Have you noticed that your betta’s eye is swollen? Does it almost appear that their eye is popping out of their head? It sounds like you’re dealing with betta fish popeye.
Popeye is a common problem in betta fish. It’s usually caused by injury or infection. It’s important to know the cause of the popeye so that you can treat it.
Keep reading to find out how to diagnose and treat your betta’s popeye.
What Is Popeye?
Popeye is not one specific disease. Instead, it is a term used to describe any condition that causes a fish’s eye to appear swollen. Often, the popeye presents so badly that it appears the eye is bulging out of the fish’s head.
What Are The Symptoms Of Popeye?
The main problem associated with popeye is the eye bulging out of the head and appearing swollen.
Other symptoms may include:
- A white ring or white splotches around the eye
- Eye redness
- Loss of appetite
What Causes Popeye?
Popeye isn’t always caused by the same thing. Usually, it is a secondary symptom to a larger problem. Of course, you should treat the popeye as it’s very painful and makes it hard for your fish to see. But, you need to get to the bottom of the problem and discover what caused the popeye in the first place.
The first step in figuring out what’s caused this problem is examining both eyes. If there’s only swelling in one eye, then your fish likely injured their eye. This could have happened due to fighting with tank mates or slicing it on a decoration in the tank.
Bettas are particularly susceptible to injury. They have long, flowy fins that are easily ripped on sharp decorations. You should never keep plastic plants or sharp decorations in your betta tank. These types of decorations are the main culprits for damage to a betta’s eye.
If you don’t have these types of decorations in your tank, then you’ll need to watch your betta as they swim around. See what items they like to get close to to narrow down what might have injured it.
If your betta has tankmates, you’ll also want to watch how your betta interacts with them. Some bettas are feisty and will seek out fights with other fish. Other fish — like barbs or cichlids — aren’t suitable tankmates and will bully your betta.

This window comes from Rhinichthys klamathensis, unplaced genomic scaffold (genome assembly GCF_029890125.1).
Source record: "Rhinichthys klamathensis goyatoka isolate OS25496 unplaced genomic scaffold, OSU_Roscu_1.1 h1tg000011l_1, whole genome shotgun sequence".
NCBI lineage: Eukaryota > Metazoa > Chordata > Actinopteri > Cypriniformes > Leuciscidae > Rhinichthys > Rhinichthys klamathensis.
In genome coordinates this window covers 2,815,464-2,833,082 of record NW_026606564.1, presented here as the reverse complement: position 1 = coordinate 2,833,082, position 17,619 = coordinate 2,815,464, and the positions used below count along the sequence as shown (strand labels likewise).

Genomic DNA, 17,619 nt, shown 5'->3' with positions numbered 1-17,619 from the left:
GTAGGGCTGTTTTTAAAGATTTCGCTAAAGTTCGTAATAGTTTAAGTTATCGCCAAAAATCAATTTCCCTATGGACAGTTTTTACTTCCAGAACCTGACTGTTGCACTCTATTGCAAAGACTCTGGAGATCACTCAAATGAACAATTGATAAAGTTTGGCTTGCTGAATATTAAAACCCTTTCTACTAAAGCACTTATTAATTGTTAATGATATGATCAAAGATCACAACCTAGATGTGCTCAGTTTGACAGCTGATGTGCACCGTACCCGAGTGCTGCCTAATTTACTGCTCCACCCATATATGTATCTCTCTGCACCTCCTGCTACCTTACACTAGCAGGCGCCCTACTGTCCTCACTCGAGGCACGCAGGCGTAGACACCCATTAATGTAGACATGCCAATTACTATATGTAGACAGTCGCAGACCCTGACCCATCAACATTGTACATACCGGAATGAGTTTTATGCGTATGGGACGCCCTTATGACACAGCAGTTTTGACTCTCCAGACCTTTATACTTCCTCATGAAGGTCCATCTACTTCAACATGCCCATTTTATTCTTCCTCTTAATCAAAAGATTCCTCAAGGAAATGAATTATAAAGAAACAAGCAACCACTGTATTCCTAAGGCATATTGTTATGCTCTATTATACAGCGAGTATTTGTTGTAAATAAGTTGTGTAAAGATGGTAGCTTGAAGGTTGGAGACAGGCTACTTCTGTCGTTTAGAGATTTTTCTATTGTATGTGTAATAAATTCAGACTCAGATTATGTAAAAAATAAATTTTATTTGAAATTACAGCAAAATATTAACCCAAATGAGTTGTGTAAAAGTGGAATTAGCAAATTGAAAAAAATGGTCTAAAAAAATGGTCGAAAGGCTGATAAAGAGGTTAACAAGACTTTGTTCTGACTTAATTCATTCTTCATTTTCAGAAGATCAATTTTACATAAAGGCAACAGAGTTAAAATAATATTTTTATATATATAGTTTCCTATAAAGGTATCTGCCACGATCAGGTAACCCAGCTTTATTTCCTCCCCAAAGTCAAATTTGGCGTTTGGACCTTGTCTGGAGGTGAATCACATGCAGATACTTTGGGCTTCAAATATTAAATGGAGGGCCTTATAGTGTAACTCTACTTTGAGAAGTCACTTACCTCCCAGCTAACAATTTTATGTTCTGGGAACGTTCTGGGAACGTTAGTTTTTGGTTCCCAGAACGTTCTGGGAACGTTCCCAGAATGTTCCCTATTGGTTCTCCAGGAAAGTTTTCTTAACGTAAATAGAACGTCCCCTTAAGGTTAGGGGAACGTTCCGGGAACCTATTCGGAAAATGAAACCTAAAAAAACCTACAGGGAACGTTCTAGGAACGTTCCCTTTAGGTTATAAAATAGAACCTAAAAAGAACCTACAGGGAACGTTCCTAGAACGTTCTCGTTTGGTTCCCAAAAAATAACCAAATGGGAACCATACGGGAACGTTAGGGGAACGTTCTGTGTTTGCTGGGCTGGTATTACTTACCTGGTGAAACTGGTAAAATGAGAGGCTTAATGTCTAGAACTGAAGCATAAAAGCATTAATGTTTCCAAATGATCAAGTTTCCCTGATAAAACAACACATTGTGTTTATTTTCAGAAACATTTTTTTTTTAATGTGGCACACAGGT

Remember, you should NEVER house a male betta with any other bettas. You can sometimes keep females in sororities. But, if you have a sorority, watch your bettas to make sure they aren’t becoming aggressive with each other.
If your betta is getting into fights, you’re going to need to separate your betta from the other fish.
Bacterial Or Fungal Infections
Bacterial and fungal infections are also common causes of popeye. If both of your betta’s eyes are swollen, then the popeye is most likely due to an infection.
If your betta is living in a community tank and several fish have popeye, then it’s likely an infection.
You should also look out for other signs of illness. An injured betta will likely continue acting like its normal self. But a sick betta may be lethargic, may have trouble swimming, and may stop eating.
Bacterial and fungal infections are usually caused by a lack of water quality in the tank. Dirty tank water, cold water, or a lack of oxygen can all cause infections.
How Can You Prevent Popeye?
The good news is that popeye is pretty easy to prevent.
Remove Sharp Decorations
To prevent injuries, avoid using sharp decorations that might hurt your fish.
Keep Your Tank Clean
To keep infections at bay, make sure you keep your tank as clean as possible. Bacterial and fungal infections are most often caused by unideal water conditions.
Be sure to do regular water changes with a gravel vacuum to keep your tank clean.
Perform regular water tests to watch your water parameters. Spikes in ammonia, nitrites, and nitrates can cause your fish to become sick.
Keep The Water Warm